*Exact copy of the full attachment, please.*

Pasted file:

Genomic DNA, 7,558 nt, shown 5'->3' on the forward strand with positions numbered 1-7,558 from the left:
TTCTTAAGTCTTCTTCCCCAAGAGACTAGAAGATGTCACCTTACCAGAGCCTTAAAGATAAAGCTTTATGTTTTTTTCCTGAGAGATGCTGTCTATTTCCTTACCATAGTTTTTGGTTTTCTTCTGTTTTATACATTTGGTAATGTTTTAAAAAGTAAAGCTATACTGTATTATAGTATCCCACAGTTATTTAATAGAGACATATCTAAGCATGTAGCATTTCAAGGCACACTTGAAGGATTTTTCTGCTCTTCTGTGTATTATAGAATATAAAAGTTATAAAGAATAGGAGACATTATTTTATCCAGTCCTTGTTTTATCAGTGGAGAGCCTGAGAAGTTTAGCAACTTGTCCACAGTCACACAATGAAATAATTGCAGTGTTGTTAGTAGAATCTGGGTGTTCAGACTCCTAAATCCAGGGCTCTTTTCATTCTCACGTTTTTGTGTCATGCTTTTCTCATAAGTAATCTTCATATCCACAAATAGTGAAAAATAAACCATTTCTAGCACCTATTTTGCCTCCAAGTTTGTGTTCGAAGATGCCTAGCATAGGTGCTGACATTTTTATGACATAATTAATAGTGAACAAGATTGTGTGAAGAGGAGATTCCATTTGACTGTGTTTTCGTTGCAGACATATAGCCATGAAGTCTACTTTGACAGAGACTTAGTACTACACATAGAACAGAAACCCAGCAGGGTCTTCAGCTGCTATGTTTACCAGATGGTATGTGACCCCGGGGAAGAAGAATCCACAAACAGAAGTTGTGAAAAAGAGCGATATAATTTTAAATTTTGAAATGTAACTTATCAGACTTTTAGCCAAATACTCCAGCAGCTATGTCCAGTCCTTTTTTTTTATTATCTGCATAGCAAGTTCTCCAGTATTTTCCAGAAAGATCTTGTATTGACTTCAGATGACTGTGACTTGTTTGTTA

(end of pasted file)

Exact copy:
Genomic DNA, 7,558 nt, shown 5'->3' on the forward strand with positions numbered 1-7,558 from the left:
TTCTTAAGTCTTCTTCCCCAAGAGACTAGAAGATGTCACCTTACCAGAGCCTTAAAGATAAAGCTTTATGTTTTTTTCCTGAGAGATGCTGTCTATTTCCTTACCATAGTTTTTGGTTTTCTTCTGTTTTATACATTTGGTAATGTTTTAAAAAGTAAAGCTATACTGTATTATAGTATCCCACAGTTATTTAATAGAGACATATCTAAGCATGTAGCATTTCAAGGCACACTTGAAGGATTTTTCTGCTCTTCTGTGTATTATAGAATATAAAAGTTATAAAGAATAGGAGACATTATTTTATCCAGTCCTTGTTTTATCAGTGGAGAGCCTGAGAAGTTTAGCAACTTGTCCACAGTCACACAATGAAATAATTGCAGTGTTGTTAGTAGAATCTGGGTGTTCAGACTCCTAAATCCAGGGCTCTTTTCATTCTCACGTTTTTGTGTCATGCTTTTCTCATAAGTAATCTTCATATCCACAAATAGTGAAAAATAAACCATTTCTAGCACCTATTTTGCCTCCAAGTTTGTGTTCGAAGATGCCTAGCATAGGTGCTGACATTTTTATGACATAATTAATAGTGAACAAGATTGTGTGAAGAGGAGATTCCATTTGACTGTGTTTTCGTTGCAGACATATAGCCATGAAGTCTACTTTGACAGAGACTTAGTACTACACATAGAACAGAAACCCAGCAGGGTCTTCAGCTGCTATGTTTACCAGATGGTATGTGACCCCGGGGAAGAAGAATCCACAAACAGAAGTTGTGAAAAAGAGCGATATAATTTTAAATTTTGAAATGTAACTTATCAGACTTTTAGCCAAATACTCCAGCAGCTATGTCCAGTCCTTTTTTTTTATTATCTGCATAGCAAGTTCTCCAGTATTTTCCAGAAAGATCTTGTATTGACTTCAGATGACTGTGACTTGTTTGTTA